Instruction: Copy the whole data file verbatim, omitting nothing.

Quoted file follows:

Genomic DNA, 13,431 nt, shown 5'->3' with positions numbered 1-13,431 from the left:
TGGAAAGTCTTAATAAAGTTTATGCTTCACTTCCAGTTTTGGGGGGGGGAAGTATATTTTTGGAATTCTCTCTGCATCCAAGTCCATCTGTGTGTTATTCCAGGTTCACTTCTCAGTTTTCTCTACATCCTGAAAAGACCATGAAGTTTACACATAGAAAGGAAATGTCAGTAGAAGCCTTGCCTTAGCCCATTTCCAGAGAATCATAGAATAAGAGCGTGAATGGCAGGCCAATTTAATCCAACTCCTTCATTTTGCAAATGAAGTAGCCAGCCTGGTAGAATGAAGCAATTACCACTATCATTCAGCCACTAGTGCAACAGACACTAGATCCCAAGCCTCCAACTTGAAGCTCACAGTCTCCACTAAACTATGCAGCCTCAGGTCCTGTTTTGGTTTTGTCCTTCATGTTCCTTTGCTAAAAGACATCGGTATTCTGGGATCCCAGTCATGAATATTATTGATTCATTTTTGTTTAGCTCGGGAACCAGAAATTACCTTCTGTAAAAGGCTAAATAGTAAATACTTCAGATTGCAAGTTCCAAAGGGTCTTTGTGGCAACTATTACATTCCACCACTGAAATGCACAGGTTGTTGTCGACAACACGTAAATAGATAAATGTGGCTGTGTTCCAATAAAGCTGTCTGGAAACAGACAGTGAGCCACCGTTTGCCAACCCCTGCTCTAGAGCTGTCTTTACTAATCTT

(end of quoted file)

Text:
Genomic DNA, 13,431 nt, shown 5'->3' with positions numbered 1-13,431 from the left:
TGGAAAGTCTTAATAAAGTTTATGCTTCACTTCCAGTTTTGGGGGGGGGAAGTATATTTTTGGAATTCTCTCTGCATCCAAGTCCATCTGTGTGTTATTCCAGGTTCACTTCTCAGTTTTCTCTACATCCTGAAAAGACCATGAAGTTTACACATAGAAAGGAAATGTCAGTAGAAGCCTTGCCTTAGCCCATTTCCAGAGAATCATAGAATAAGAGCGTGAATGGCAGGCCAATTTAATCCAACTCCTTCATTTTGCAAATGAAGTAGCCAGCCTGGTAGAATGAAGCAATTACCACTATCATTCAGCCACTAGTGCAACAGACACTAGATCCCAAGCCTCCAACTTGAAGCTCACAGTCTCCACTAAACTATGCAGCCTCAGGTCCTGTTTTGGTTTTGTCCTTCATGTTCCTTTGCTAAAAGACATCGGTATTCTGGGATCCCAGTCATGAATATTATTGATTCATTTTTGTTTAGCTCGGGAACCAGAAATTACCTTCTGTAAAAGGCTAAATAGTAAATACTTCAGATTGCAAGTTCCAAAGGGTCTTTGTGGCAACTATTACATTCCACCACTGAAATGCACAGGTTGTTGTCGACAACACGTAAATAGATAAATGTGGCTGTGTTCCAATAAAGCTGTCTGGAAACAGACAGTGAGCCACCGTTTGCCAACCCCTGCTCTAGAGCTGTCTTTACTAATCTT